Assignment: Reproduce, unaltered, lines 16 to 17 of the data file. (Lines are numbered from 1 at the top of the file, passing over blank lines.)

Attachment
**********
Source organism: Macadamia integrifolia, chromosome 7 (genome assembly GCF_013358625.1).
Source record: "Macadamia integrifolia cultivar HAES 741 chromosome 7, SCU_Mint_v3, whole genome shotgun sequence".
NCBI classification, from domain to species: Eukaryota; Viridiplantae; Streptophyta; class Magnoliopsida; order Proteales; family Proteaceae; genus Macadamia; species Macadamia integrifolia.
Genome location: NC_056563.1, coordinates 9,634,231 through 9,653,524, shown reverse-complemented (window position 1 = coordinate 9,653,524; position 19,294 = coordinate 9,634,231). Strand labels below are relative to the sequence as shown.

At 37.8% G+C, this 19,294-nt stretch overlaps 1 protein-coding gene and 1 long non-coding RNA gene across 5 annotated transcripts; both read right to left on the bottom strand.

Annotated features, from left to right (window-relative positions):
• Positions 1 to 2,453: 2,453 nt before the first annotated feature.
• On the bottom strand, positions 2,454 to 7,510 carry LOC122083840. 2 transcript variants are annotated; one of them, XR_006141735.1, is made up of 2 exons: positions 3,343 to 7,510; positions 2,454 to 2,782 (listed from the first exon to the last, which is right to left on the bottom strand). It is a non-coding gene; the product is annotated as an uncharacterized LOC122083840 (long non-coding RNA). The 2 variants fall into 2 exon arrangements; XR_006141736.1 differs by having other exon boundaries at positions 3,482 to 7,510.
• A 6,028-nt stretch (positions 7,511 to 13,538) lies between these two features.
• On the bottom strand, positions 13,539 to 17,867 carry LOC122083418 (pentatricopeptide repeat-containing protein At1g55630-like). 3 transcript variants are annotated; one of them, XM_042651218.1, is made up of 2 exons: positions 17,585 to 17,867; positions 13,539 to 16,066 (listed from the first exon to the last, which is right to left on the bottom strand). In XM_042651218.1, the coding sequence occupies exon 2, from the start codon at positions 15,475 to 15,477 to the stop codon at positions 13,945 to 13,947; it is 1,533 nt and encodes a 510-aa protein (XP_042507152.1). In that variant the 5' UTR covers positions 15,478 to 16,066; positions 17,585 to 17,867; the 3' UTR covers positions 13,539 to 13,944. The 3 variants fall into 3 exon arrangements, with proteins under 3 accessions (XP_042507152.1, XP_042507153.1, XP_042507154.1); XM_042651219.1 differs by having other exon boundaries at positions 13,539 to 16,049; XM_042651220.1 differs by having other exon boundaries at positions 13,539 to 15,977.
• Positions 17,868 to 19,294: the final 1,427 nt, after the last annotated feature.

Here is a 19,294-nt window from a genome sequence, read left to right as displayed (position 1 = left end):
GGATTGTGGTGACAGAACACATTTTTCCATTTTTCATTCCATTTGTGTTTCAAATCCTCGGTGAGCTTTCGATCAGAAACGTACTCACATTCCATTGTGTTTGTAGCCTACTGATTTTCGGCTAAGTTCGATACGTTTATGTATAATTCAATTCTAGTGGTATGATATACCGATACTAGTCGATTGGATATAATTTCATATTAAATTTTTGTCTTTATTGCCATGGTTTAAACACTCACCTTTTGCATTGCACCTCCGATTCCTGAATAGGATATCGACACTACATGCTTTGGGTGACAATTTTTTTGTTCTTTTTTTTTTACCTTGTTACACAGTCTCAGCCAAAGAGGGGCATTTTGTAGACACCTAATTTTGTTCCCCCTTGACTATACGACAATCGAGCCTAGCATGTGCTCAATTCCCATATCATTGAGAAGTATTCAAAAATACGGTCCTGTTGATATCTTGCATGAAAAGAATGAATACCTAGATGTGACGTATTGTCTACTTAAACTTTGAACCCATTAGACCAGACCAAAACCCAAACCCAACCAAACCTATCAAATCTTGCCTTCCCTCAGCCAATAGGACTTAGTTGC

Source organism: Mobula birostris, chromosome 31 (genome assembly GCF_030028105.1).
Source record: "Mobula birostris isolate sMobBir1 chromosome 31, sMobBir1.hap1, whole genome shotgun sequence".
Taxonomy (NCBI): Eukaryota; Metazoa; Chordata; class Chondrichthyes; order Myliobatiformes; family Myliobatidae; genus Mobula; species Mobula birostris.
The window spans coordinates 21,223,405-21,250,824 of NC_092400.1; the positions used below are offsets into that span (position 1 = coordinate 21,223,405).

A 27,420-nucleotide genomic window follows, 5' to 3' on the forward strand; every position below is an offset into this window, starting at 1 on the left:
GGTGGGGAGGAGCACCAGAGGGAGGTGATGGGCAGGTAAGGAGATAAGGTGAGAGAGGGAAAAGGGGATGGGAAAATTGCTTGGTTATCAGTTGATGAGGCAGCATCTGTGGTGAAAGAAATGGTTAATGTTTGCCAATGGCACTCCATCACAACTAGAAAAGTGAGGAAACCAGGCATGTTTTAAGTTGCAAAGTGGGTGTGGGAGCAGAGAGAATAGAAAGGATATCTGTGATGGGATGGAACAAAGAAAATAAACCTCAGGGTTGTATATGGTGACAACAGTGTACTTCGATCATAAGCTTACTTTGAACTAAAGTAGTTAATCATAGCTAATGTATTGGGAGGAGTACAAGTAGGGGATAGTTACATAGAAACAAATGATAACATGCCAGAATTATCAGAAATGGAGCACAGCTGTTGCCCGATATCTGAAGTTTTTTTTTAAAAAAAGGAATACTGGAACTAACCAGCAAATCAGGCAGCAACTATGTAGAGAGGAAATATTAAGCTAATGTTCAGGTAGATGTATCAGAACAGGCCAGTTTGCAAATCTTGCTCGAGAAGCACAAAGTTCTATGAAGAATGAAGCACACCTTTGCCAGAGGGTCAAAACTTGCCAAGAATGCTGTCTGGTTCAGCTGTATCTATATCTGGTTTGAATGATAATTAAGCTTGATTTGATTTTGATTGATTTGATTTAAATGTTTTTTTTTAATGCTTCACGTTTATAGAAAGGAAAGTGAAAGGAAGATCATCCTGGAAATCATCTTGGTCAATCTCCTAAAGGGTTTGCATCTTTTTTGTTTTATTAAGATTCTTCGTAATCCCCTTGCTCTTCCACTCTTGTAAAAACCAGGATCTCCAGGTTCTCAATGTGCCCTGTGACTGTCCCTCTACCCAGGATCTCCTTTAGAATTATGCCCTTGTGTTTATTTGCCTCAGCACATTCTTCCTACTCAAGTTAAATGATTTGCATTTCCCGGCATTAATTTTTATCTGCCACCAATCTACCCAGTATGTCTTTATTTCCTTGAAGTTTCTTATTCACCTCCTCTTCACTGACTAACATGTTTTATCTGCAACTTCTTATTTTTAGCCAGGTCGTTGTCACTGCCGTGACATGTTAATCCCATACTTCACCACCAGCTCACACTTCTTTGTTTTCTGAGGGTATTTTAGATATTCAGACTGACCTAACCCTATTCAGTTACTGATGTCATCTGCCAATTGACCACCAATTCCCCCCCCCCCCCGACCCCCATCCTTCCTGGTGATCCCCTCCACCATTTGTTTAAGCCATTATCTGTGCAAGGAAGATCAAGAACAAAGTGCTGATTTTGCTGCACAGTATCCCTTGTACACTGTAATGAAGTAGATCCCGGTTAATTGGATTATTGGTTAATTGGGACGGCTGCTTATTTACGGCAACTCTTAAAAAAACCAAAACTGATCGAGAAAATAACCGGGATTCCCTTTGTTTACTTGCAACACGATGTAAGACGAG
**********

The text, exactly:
Taxonomy (NCBI): Eukaryota; Metazoa; Chordata; class Chondrichthyes; order Myliobatiformes; family Myliobatidae; genus Mobula; species Mobula birostris.
The window spans coordinates 21,223,405-21,250,824 of NC_092400.1; the positions used below are offsets into that span (position 1 = coordinate 21,223,405).